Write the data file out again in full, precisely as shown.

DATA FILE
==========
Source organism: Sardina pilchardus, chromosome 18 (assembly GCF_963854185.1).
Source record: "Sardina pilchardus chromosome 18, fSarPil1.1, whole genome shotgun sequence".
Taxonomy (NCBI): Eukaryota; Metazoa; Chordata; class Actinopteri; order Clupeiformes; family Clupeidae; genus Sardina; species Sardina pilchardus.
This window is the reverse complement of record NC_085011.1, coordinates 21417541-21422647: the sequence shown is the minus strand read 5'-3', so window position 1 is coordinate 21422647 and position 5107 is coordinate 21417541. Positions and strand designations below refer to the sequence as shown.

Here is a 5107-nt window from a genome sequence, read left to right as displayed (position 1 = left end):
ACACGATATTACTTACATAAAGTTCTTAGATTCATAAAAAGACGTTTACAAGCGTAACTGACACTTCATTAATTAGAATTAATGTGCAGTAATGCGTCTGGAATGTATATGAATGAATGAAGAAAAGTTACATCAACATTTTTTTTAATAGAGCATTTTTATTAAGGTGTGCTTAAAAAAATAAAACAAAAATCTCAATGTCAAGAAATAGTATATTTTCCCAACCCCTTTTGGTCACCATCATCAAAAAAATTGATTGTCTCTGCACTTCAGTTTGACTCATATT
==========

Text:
Source organism: Sardina pilchardus, chromosome 18 (assembly GCF_963854185.1).
Source record: "Sardina pilchardus chromosome 18, fSarPil1.1, whole genome shotgun sequence".
Taxonomy (NCBI): Eukaryota; Metazoa; Chordata; class Actinopteri; order Clupeiformes; family Clupeidae; genus Sardina; species Sardina pilchardus.
This window is the reverse complement of record NC_085011.1, coordinates 21417541-21422647: the sequence shown is the minus strand read 5'-3', so window position 1 is coordinate 21422647 and position 5107 is coordinate 21417541. Positions and strand designations below refer to the sequence as shown.

Here is a 5107-nt window from a genome sequence, read left to right as displayed (position 1 = left end):
ACACGATATTACTTACATAAAGTTCTTAGATTCATAAAAAGACGTTTACAAGCGTAACTGACACTTCATTAATTAGAATTAATGTGCAGTAATGCGTCTGGAATGTATATGAATGAATGAAGAAAAGTTACATCAACATTTTTTTTAATAGAGCATTTTTATTAAGGTGTGCTTAAAAAAATAAAACAAAAATCTCAATGTCAAGAAATAGTATATTTTCCCAACCCCTTTTGGTCACCATCATCAAAAAAATTGATTGTCTCTGCACTTCAGTTTGACTCATATT